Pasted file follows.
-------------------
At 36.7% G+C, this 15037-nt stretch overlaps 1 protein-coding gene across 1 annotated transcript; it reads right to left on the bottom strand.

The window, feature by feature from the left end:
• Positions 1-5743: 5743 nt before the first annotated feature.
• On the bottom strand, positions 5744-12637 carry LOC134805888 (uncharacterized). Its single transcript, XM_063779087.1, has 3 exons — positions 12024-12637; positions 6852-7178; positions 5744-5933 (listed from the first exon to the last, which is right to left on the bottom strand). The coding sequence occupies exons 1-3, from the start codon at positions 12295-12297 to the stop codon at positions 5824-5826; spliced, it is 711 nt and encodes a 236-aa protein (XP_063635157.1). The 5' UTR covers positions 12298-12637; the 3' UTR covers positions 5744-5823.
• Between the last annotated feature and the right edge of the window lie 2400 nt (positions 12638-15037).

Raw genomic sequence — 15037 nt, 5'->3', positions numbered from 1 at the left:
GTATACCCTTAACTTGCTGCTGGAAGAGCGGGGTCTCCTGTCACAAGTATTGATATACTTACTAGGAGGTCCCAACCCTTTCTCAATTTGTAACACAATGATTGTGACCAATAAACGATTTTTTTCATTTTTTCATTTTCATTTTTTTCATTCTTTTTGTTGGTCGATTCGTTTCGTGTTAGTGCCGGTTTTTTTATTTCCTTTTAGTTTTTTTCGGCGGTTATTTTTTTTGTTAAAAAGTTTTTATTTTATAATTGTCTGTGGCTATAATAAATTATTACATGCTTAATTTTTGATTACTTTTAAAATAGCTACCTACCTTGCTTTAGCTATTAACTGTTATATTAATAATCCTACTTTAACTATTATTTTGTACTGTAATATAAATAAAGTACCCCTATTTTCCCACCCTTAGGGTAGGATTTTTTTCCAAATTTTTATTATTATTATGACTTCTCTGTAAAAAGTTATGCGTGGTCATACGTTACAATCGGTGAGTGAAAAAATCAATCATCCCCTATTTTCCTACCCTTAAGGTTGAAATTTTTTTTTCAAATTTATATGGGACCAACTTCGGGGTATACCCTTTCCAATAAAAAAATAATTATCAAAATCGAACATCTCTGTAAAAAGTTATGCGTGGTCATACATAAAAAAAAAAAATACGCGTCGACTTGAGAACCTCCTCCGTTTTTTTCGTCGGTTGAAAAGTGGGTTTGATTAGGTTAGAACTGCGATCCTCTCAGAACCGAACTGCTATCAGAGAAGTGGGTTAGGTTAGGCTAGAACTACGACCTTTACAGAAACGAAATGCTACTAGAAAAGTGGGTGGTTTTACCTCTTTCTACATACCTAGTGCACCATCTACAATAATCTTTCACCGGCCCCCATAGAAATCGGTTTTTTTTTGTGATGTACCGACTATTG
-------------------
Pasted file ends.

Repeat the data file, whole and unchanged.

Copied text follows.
At 36.7% G+C, this 15037-nt stretch overlaps 1 protein-coding gene across 1 annotated transcript; it reads right to left on the bottom strand.

The window, feature by feature from the left end:
• Positions 1-5743: 5743 nt before the first annotated feature.
• On the bottom strand, positions 5744-12637 carry LOC134805888 (uncharacterized). Its single transcript, XM_063779087.1, has 3 exons — positions 12024-12637; positions 6852-7178; positions 5744-5933 (listed from the first exon to the last, which is right to left on the bottom strand). The coding sequence occupies exons 1-3, from the start codon at positions 12295-12297 to the stop codon at positions 5824-5826; spliced, it is 711 nt and encodes a 236-aa protein (XP_063635157.1). The 5' UTR covers positions 12298-12637; the 3' UTR covers positions 5744-5823.
• Between the last annotated feature and the right edge of the window lie 2400 nt (positions 12638-15037).

Raw genomic sequence — 15037 nt, 5'->3', positions numbered from 1 at the left:
GTATACCCTTAACTTGCTGCTGGAAGAGCGGGGTCTCCTGTCACAAGTATTGATATACTTACTAGGAGGTCCCAACCCTTTCTCAATTTGTAACACAATGATTGTGACCAATAAACGATTTTTTTCATTTTTTCATTTTCATTTTTTTCATTCTTTTTGTTGGTCGATTCGTTTCGTGTTAGTGCCGGTTTTTTTATTTCCTTTTAGTTTTTTTCGGCGGTTATTTTTTTTGTTAAAAAGTTTTTATTTTATAATTGTCTGTGGCTATAATAAATTATTACATGCTTAATTTTTGATTACTTTTAAAATAGCTACCTACCTTGCTTTAGCTATTAACTGTTATATTAATAATCCTACTTTAACTATTATTTTGTACTGTAATATAAATAAAGTACCCCTATTTTCCCACCCTTAGGGTAGGATTTTTTTCCAAATTTTTATTATTATTATGACTTCTCTGTAAAAAGTTATGCGTGGTCATACGTTACAATCGGTGAGTGAAAAAATCAATCATCCCCTATTTTCCTACCCTTAAGGTTGAAATTTTTTTTTCAAATTTATATGGGACCAACTTCGGGGTATACCCTTTCCAATAAAAAAATAATTATCAAAATCGAACATCTCTGTAAAAAGTTATGCGTGGTCATACATAAAAAAAAAAAATACGCGTCGACTTGAGAACCTCCTCCGTTTTTTTCGTCGGTTGAAAAGTGGGTTTGATTAGGTTAGAACTGCGATCCTCTCAGAACCGAACTGCTATCAGAGAAGTGGGTTAGGTTAGGCTAGAACTACGACCTTTACAGAAACGAAATGCTACTAGAAAAGTGGGTGGTTTTACCTCTTTCTACATACCTAGTGCACCATCTACAATAATCTTTCACCGGCCCCCATAGAAATCGGTTTTTTTTTGTGATGTACCGACTATTG